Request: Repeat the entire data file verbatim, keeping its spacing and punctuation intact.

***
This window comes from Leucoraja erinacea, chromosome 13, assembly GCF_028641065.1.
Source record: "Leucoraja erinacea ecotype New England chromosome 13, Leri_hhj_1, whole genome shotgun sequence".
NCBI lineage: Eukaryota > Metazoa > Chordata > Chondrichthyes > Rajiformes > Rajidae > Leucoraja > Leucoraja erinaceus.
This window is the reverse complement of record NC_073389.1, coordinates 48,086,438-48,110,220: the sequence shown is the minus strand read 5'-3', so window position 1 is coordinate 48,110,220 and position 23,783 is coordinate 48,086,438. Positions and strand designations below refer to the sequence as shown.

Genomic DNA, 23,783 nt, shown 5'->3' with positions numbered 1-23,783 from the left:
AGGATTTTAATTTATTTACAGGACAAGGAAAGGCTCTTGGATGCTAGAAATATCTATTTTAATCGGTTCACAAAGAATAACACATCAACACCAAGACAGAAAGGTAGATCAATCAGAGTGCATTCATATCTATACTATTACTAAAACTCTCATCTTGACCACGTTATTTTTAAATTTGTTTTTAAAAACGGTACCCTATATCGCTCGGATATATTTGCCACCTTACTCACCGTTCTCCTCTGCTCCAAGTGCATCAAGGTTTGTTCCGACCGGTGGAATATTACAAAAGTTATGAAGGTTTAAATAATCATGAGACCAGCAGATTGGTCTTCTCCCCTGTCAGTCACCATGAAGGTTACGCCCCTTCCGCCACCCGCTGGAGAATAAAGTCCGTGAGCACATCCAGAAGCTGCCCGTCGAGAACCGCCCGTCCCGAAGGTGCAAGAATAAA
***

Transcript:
This window comes from Leucoraja erinacea, chromosome 13, assembly GCF_028641065.1.
Source record: "Leucoraja erinacea ecotype New England chromosome 13, Leri_hhj_1, whole genome shotgun sequence".
NCBI lineage: Eukaryota > Metazoa > Chordata > Chondrichthyes > Rajiformes > Rajidae > Leucoraja > Leucoraja erinaceus.
This window is the reverse complement of record NC_073389.1, coordinates 48,086,438-48,110,220: the sequence shown is the minus strand read 5'-3', so window position 1 is coordinate 48,110,220 and position 23,783 is coordinate 48,086,438. Positions and strand designations below refer to the sequence as shown.

Genomic DNA, 23,783 nt, shown 5'->3' with positions numbered 1-23,783 from the left:
AGGATTTTAATTTATTTACAGGACAAGGAAAGGCTCTTGGATGCTAGAAATATCTATTTTAATCGGTTCACAAAGAATAACACATCAACACCAAGACAGAAAGGTAGATCAATCAGAGTGCATTCATATCTATACTATTACTAAAACTCTCATCTTGACCACGTTATTTTTAAATTTGTTTTTAAAAACGGTACCCTATATCGCTCGGATATATTTGCCACCTTACTCACCGTTCTCCTCTGCTCCAAGTGCATCAAGGTTTGTTCCGACCGGTGGAATATTACAAAAGTTATGAAGGTTTAAATAATCATGAGACCAGCAGATTGGTCTTCTCCCCTGTCAGTCACCATGAAGGTTACGCCCCTTCCGCCACCCGCTGGAGAATAAAGTCCGTGAGCACATCCAGAAGCTGCCCGTCGAGAACCGCCCGTCCCGAAGGTGCAAGAATAAA